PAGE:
Poets Festival - Betting on life and love

This year’s program takes in slots devoted to the 110th anniversary of Natan Alterman’s birth and the 50th of his death.

Poetry reading, illustrative (photo credit: FLICKR)
Poetry reading, illustrative
(photo credit: FLICKR)
The long list of cultural events that have been forced to opt for a noncorporeal, Internet-facilitated means of presentation, regrettably, continues to grow.
One of the latest members of the ever-lengthening roster of virtual slots is the Poets Festival, which normally takes place up in Metulla on Shavuot. The organizers, Confederation House in Jerusalem, were forced to put the program on ice for a while, and have finally gotten around to proffering the country’s leading poetry event, which will take place September 3-5.
The festival always has a theme, generally focusing on some milestone or other in the sector’s continuum. This year’s program takes in slots devoted to the 110th anniversary of Natan Alterman’s birth and the 50th of his death. The half-century mark since the passing of fellow Israel Prize laureate writer Leah Goldberg is also noted, and there is a well-earned salute to the enduring editorial efforts of 78-year-old Prof. Menachem Peri.
As usual, the festival curator, Confederation House director Effie Benaya, has put together a glittering bill of the country’s leading long-serving literary figures, including such stalwarts as A.B. Yehoshua, Meir Shalev, Eyal Megged, Erez Bitton and award-winning Bedouin poet Sheikha Helawy. But Benaya has also ensured there are some more contemporary and caustic energies in the festival mix, too, with a rollout of feisty younger-generation writers the likes of Sigal Ben Yair, Nissim Bracha and Shlomi Hatuka.
HATUKA HAS been one of the most forthright of the lot, also gaining a pretty decent public profile through his readings as part of the Ars Poetica project and TV slots. Thus far he has put out three volumes of his writing, in Hebrew, with the latest – Ee (Island) and Yabeshet (Continent) – published just six months ago.
“There was something in the air” at the time, notes the 42-year-old. “The pandemic wasn’t officially among us yet, but you could sense something coming.”
Hatuka has had his antennae finely tuned for some time. His poems offer glimpses of his most intimate feelings and thoughts and some of his personal milestones, including some of a highly emotive and painful nature, and he does not balk at expressing his views on political developments here either.
As he turned 80, Leonard Cohen surprised many of his fans by noting that lyric writing was hard work. Many of us fancifully imagined that the late iconic Canadian poet, singer-songwriter simply waited for the Muses to point their benevolence in Cohen’s direction and all he then had to do was place pen on paper, or fingers on computer keyboard – one rather suspects the former was the case – and the writing would take care of itself.
Hatuka says it is very much a matter of going with the flow and dealing with street-level logistics. “There are times when I am in listening mode, and times when I write. There are dynamics to life. That has to be taken into account, too.” Rather than being an impediment, consideration of the practicalities of everyday living can provide plenty of grist to Hatuka’s literary mill. “I want my poetry to be good, to be beautiful, but it also should reflect life,” he stresses. “You have to live in order to write.”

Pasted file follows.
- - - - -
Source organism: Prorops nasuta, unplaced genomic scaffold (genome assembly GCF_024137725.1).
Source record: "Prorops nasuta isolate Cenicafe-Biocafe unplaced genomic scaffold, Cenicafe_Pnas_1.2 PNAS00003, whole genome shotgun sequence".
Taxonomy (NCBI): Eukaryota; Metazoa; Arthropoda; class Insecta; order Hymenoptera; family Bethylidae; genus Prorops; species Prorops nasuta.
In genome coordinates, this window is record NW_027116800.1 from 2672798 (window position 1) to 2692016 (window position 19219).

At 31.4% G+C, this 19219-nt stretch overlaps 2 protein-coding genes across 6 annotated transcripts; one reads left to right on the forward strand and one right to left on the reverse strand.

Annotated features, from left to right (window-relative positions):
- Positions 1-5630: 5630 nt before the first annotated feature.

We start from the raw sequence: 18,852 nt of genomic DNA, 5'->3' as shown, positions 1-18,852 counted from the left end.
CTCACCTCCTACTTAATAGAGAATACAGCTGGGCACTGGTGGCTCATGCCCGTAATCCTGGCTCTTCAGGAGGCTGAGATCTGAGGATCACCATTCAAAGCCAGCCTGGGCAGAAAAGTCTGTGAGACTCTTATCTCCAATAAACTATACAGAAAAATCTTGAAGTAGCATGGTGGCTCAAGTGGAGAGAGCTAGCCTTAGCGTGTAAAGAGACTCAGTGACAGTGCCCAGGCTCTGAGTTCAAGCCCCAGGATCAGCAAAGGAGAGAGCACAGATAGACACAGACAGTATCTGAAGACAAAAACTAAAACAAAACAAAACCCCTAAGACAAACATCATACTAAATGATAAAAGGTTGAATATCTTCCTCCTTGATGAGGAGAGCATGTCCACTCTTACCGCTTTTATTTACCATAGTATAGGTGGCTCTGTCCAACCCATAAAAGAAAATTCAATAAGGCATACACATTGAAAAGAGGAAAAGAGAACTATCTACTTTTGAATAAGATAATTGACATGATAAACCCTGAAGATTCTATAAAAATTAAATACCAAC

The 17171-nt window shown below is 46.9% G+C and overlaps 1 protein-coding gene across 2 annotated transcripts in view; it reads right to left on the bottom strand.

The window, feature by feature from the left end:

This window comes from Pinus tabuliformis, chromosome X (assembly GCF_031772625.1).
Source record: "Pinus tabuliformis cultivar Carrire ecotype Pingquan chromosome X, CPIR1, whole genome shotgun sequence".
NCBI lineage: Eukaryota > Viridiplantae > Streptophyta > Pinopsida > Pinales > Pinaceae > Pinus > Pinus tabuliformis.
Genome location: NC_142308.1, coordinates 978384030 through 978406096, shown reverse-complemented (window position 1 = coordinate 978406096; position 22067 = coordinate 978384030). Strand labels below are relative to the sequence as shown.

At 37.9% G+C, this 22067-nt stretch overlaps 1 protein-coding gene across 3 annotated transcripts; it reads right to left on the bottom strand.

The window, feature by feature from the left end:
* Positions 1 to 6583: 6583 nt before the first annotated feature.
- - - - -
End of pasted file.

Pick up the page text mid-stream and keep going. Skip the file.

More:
As the grandson of Yemenite Jews who made aliyah shortly after the creation of the state, he addresses the painful episode of Yemenite babies being spirited away in hospitals and given to other families, after the mother was informed that her newborn had suddenly died. In Hatuka’s case, his grandmother was asked to give up one of her twin daughters for adoption. She naturally refused. However, a few days later, she was told that one of the girls had died.
Hatuka writes about that in an earlier tome – Mizrah Yare’ah (East Moon) – in a delicate but succinct poem called “Savta” (Grandmother). The line “Ana madariya fin binti?” – Where is my daughter? – appears twice in the last stanza. Hatuka closes the poem with: “Today I don’t leave any covered eyes, and deaf ears, around me.”
“It is simply inconceivable that such a thing could happen,” he says. “Thousands of babies vanished. Some are buried somewhere, but no one knows where the grave is. And there were graves that were opened and they were found to be empty. Today the state admits the whole episode. The whole of that book [Mizrah Yare’ah] is about that.”
Hatuka also shares some of his childhood trials and tribulations with the reader, including the violence he was subjected to by his father. The poet lets it all hang out, deftly and artistically, but with nary a punch held in check.
He has a propensity for risk-taking, as befitting any artist worth his salt.
“You could say I live life on the edge,” he notes when I mention a particularly poignant piece in Yabeshet called “Himur” – Wager or Gamble.
“Poetry, in particular, is a gamble,” he states. “Life as an artist is a challenging gamble. Artists seek recognition, more than the regular man or woman in the street. A good poet can lose his way.”
Still, Hatuka is not the first to tread the artistic minefield. “As [19th-century Russian writer Fyodor] Dostoevsky said in The Idiot, I don’t have a problem with the suffering. I just hope there is some meaning to it,” he notes.
Hatuka’s work has palpable emotive meaning, and his September 5 (11 a.m.) session with Bracha and literary researcher Prof. Michael Gluzman, and moderator Benny Tzipper, promises to be an enlightening and moving experience.
For more information: (02) 539-9360 ext. 5 and http://www.confederationhouse.org/